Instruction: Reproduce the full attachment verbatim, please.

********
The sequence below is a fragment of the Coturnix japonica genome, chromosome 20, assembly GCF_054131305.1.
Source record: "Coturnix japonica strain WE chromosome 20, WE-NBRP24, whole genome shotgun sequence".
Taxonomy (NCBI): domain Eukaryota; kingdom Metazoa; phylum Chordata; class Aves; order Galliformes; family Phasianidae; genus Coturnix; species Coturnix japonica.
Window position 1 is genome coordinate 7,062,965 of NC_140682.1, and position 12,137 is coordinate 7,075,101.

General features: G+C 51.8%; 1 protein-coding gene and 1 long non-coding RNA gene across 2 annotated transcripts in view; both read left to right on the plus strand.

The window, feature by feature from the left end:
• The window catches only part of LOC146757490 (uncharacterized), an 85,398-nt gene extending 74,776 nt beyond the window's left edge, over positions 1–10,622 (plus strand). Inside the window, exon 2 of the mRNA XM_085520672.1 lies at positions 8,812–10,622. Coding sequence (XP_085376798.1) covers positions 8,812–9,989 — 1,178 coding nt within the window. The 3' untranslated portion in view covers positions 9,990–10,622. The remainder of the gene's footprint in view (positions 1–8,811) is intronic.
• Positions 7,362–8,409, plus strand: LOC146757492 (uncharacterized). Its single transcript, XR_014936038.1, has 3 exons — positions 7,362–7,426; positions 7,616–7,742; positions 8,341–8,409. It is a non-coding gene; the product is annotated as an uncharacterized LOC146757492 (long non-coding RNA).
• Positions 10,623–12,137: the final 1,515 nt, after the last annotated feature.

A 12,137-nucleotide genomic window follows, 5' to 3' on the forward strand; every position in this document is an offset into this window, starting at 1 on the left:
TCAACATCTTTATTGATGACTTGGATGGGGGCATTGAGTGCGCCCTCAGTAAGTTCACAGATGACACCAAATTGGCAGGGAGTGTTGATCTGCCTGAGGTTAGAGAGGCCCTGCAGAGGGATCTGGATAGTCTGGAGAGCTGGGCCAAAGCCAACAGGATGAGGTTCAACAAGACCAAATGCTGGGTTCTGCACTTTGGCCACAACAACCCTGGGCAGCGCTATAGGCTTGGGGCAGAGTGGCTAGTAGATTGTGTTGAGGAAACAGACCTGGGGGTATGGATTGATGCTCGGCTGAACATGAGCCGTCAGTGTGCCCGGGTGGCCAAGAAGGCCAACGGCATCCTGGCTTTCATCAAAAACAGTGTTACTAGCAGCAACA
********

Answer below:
The sequence below is a fragment of the Coturnix japonica genome, chromosome 20, assembly GCF_054131305.1.
Source record: "Coturnix japonica strain WE chromosome 20, WE-NBRP24, whole genome shotgun sequence".
Taxonomy (NCBI): domain Eukaryota; kingdom Metazoa; phylum Chordata; class Aves; order Galliformes; family Phasianidae; genus Coturnix; species Coturnix japonica.
Window position 1 is genome coordinate 7,062,965 of NC_140682.1, and position 12,137 is coordinate 7,075,101.

General features: G+C 51.8%; 1 protein-coding gene and 1 long non-coding RNA gene across 2 annotated transcripts in view; both read left to right on the plus strand.

The window, feature by feature from the left end:
• The window catches only part of LOC146757490 (uncharacterized), an 85,398-nt gene extending 74,776 nt beyond the window's left edge, over positions 1–10,622 (plus strand). Inside the window, exon 2 of the mRNA XM_085520672.1 lies at positions 8,812–10,622. Coding sequence (XP_085376798.1) covers positions 8,812–9,989 — 1,178 coding nt within the window. The 3' untranslated portion in view covers positions 9,990–10,622. The remainder of the gene's footprint in view (positions 1–8,811) is intronic.
• Positions 7,362–8,409, plus strand: LOC146757492 (uncharacterized). Its single transcript, XR_014936038.1, has 3 exons — positions 7,362–7,426; positions 7,616–7,742; positions 8,341–8,409. It is a non-coding gene; the product is annotated as an uncharacterized LOC146757492 (long non-coding RNA).
• Positions 10,623–12,137: the final 1,515 nt, after the last annotated feature.

A 12,137-nucleotide genomic window follows, 5' to 3' on the forward strand; every position in this document is an offset into this window, starting at 1 on the left:
TCAACATCTTTATTGATGACTTGGATGGGGGCATTGAGTGCGCCCTCAGTAAGTTCACAGATGACACCAAATTGGCAGGGAGTGTTGATCTGCCTGAGGTTAGAGAGGCCCTGCAGAGGGATCTGGATAGTCTGGAGAGCTGGGCCAAAGCCAACAGGATGAGGTTCAACAAGACCAAATGCTGGGTTCTGCACTTTGGCCACAACAACCCTGGGCAGCGCTATAGGCTTGGGGCAGAGTGGCTAGTAGATTGTGTTGAGGAAACAGACCTGGGGGTATGGATTGATGCTCGGCTGAACATGAGCCGTCAGTGTGCCCGGGTGGCCAAGAAGGCCAACGGCATCCTGGCTTTCATCAAAAACAGTGTTACTAGCAGCAACA